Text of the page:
Lydia: How did you know?

Lori: I’ve always known. I just knew. Like I know that 1+1 is 2 and I knew that I was going to donate that kidney.

Lydia: How did you talk to your family when you decided you would donate the kidney?

Lori: Well again, see that wasn’t the problem, deciding to donate the kidney. The problem I had and when I really spent time thinking about it was before I even told your mom that I was going to start the process because I knew once I started that I would be the one. I talked to the girls; I told them what I was going to do. I asked if they had any concerns, and they wanted to know if I was going to die and I told them probably not. I explained to them what I knew at that point, which wasn’t a whole lot.

Lydia: There were a lot of people that had to drop out, not by choice, but because they didn’t match, and I know that was really hard on them because they felt they were letting us down, which they weren’t—

Lori: Yeah. If you think you’re going to do it, and you want to help someone and you can’t, it was like the way your mom felt. She couldn’t donate because she didn’t match. The family members wanted to do it. I mean, how can you depend on someone else in the world that you don’t even know. The generosity of someone like that would be scary as hell. Again, it was just the upfront that was the hard part.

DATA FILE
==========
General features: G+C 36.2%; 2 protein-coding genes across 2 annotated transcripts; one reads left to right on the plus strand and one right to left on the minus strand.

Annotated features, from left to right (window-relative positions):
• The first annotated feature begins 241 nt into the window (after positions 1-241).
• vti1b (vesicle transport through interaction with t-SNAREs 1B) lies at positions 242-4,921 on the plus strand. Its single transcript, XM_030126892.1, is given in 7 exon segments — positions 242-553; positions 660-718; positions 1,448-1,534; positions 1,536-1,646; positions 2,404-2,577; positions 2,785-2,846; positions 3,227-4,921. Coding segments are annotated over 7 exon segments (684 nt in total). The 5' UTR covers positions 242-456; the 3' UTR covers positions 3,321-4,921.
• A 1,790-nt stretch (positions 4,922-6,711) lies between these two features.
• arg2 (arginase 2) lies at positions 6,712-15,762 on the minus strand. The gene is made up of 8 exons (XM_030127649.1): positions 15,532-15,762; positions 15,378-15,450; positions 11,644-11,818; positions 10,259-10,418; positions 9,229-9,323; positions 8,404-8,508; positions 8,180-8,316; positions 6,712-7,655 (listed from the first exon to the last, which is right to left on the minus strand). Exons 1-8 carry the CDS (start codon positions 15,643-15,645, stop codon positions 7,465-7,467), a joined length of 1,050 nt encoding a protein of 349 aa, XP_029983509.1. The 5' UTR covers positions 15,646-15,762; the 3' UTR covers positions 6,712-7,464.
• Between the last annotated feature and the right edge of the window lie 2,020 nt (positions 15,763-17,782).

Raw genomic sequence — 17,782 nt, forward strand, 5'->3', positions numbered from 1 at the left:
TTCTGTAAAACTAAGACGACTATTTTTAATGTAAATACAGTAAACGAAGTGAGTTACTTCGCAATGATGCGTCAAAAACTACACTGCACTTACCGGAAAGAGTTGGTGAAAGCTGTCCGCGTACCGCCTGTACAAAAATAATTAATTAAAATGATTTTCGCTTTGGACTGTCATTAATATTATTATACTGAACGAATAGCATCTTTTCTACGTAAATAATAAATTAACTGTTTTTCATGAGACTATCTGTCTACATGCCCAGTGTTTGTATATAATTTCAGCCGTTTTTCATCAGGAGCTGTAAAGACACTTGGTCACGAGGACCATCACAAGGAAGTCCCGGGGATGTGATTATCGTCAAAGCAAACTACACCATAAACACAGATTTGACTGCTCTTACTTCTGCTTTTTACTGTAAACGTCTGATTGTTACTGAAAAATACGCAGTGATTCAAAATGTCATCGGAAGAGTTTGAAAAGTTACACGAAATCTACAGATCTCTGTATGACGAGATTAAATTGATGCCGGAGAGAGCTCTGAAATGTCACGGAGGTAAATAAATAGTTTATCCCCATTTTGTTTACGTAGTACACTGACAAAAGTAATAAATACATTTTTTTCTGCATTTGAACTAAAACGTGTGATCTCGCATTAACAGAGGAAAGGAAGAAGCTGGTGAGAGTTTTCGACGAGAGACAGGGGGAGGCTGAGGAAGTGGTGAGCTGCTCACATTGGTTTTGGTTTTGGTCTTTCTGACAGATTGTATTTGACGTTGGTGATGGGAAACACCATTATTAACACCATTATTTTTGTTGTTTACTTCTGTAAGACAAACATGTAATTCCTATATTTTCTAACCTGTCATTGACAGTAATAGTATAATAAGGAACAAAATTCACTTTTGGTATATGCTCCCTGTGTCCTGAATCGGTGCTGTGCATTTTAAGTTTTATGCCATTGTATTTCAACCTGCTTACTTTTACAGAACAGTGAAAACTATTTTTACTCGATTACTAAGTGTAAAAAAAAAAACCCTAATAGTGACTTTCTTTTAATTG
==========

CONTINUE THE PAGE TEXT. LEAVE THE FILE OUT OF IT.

Lydia: I remember getting that call. I was in my sister, Natalie’s, room when we got the call and they came in and told us. We all just started screaming. The whole house erupted in screaming. OH MY GOD SHE’S A MATCH, SHE’S A MATCH. And then they wanted to do the surgery on Friday the 13th or something.

Lori: Yes. Yes. I mean, I’m really not superstitious or anything, but why bother? Let’s pick a different day. I mean really. It was really fast after that. And I felt strong enough to do it, it wasn’t that hard. I will admit that on the morning, after I checked in, and I saw your mom and dad come in. I was sitting in the chair, and I remember thinking, okay this is getting a lot more real. Okay. Here we go. You can start feeling, “Are you really just going to take this organ?” That was the only time that the emotions started getting rapid. And I told myself to relax, that this is what I’m doing. And this is why I’m doing it. And then I just said okay, let’s go.

Lydia: Do you remember anything before you went down before the surgery?

Lori: I remember them telling me to count backwards from ten. And that was about it. And then I remember when they were trying to move me from the operating table to the roller cart, I was awake, but I just didn’t open my eyes. They were lifting me up and I was like, do you want me to help you? And they freaked! “She’s awake!” And then they were said okay, so I lifted up my butt and scooted for them and they couldn’t believe it. They rolled me in the recovery room and I remember saying, I’m staying awake until I know Kevin’s okay. They told me before that they would tell me if the kidney worked. I could see the end of his bed in the recovery room and I could see his nurse. And I kept telling my nurse tell me about the kidney. Finally she said we have urine or something like that or the kidney is working and it was processing or whatever. And Boom. I just went out. And I remember them trying to wake me up, and I just said leave me alone. It was all fine, I could go to sleep, and that was it.